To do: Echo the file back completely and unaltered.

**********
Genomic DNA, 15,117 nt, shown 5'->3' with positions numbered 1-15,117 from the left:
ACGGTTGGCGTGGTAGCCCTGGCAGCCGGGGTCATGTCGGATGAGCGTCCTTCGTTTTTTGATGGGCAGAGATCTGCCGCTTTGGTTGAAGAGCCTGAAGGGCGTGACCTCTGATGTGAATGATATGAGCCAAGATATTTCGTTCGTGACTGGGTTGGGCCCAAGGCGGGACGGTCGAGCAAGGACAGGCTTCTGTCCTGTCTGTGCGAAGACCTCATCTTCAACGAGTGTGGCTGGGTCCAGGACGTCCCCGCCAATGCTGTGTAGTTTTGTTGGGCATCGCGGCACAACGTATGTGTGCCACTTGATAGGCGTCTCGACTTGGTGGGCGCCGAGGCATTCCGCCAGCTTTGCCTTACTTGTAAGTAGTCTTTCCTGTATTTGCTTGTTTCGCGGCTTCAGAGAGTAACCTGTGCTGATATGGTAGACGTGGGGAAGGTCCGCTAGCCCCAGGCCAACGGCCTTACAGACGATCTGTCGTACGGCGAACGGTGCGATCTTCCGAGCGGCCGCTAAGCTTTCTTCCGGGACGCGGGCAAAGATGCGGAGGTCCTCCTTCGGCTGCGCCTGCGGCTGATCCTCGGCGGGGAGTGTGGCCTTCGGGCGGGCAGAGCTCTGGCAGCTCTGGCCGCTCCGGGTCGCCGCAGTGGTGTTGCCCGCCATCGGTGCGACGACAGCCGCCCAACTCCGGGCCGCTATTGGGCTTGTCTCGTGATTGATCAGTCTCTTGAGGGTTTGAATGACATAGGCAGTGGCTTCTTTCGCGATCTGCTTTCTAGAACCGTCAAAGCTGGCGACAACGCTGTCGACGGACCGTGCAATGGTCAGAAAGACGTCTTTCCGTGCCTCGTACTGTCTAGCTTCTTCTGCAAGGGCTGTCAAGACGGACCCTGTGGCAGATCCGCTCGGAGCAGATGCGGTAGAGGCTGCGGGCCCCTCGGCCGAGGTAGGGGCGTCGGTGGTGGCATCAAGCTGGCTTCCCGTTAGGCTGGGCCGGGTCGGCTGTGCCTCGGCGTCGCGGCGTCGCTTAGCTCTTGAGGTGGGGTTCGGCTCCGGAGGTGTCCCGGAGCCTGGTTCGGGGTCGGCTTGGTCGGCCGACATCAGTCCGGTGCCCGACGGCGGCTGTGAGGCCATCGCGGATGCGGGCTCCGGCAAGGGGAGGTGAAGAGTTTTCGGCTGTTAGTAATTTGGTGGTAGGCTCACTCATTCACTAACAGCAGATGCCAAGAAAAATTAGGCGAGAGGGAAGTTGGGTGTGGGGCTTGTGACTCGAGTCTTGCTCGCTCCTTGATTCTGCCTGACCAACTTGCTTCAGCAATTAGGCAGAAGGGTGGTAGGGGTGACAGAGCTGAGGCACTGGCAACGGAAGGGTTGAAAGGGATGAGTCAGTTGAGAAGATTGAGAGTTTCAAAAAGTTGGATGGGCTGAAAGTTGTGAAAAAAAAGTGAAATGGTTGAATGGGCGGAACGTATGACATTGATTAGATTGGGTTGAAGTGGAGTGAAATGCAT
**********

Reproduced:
Genomic DNA, 15,117 nt, shown 5'->3' with positions numbered 1-15,117 from the left:
ACGGTTGGCGTGGTAGCCCTGGCAGCCGGGGTCATGTCGGATGAGCGTCCTTCGTTTTTTGATGGGCAGAGATCTGCCGCTTTGGTTGAAGAGCCTGAAGGGCGTGACCTCTGATGTGAATGATATGAGCCAAGATATTTCGTTCGTGACTGGGTTGGGCCCAAGGCGGGACGGTCGAGCAAGGACAGGCTTCTGTCCTGTCTGTGCGAAGACCTCATCTTCAACGAGTGTGGCTGGGTCCAGGACGTCCCCGCCAATGCTGTGTAGTTTTGTTGGGCATCGCGGCACAACGTATGTGTGCCACTTGATAGGCGTCTCGACTTGGTGGGCGCCGAGGCATTCCGCCAGCTTTGCCTTACTTGTAAGTAGTCTTTCCTGTATTTGCTTGTTTCGCGGCTTCAGAGAGTAACCTGTGCTGATATGGTAGACGTGGGGAAGGTCCGCTAGCCCCAGGCCAACGGCCTTACAGACGATCTGTCGTACGGCGAACGGTGCGATCTTCCGAGCGGCCGCTAAGCTTTCTTCCGGGACGCGGGCAAAGATGCGGAGGTCCTCCTTCGGCTGCGCCTGCGGCTGATCCTCGGCGGGGAGTGTGGCCTTCGGGCGGGCAGAGCTCTGGCAGCTCTGGCCGCTCCGGGTCGCCGCAGTGGTGTTGCCCGCCATCGGTGCGACGACAGCCGCCCAACTCCGGGCCGCTATTGGGCTTGTCTCGTGATTGATCAGTCTCTTGAGGGTTTGAATGACATAGGCAGTGGCTTCTTTCGCGATCTGCTTTCTAGAACCGTCAAAGCTGGCGACAACGCTGTCGACGGACCGTGCAATGGTCAGAAAGACGTCTTTCCGTGCCTCGTACTGTCTAGCTTCTTCTGCAAGGGCTGTCAAGACGGACCCTGTGGCAGATCCGCTCGGAGCAGATGCGGTAGAGGCTGCGGGCCCCTCGGCCGAGGTAGGGGCGTCGGTGGTGGCATCAAGCTGGCTTCCCGTTAGGCTGGGCCGGGTCGGCTGTGCCTCGGCGTCGCGGCGTCGCTTAGCTCTTGAGGTGGGGTTCGGCTCCGGAGGTGTCCCGGAGCCTGGTTCGGGGTCGGCTTGGTCGGCCGACATCAGTCCGGTGCCCGACGGCGGCTGTGAGGCCATCGCGGATGCGGGCTCCGGCAAGGGGAGGTGAAGAGTTTTCGGCTGTTAGTAATTTGGTGGTAGGCTCACTCATTCACTAACAGCAGATGCCAAGAAAAATTAGGCGAGAGGGAAGTTGGGTGTGGGGCTTGTGACTCGAGTCTTGCTCGCTCCTTGATTCTGCCTGACCAACTTGCTTCAGCAATTAGGCAGAAGGGTGGTAGGGGTGACAGAGCTGAGGCACTGGCAACGGAAGGGTTGAAAGGGATGAGTCAGTTGAGAAGATTGAGAGTTTCAAAAAGTTGGATGGGCTGAAAGTTGTGAAAAAAAAGTGAAATGGTTGAATGGGCGGAACGTATGACATTGATTAGATTGGGTTGAAGTGGAGTGAAATGCAT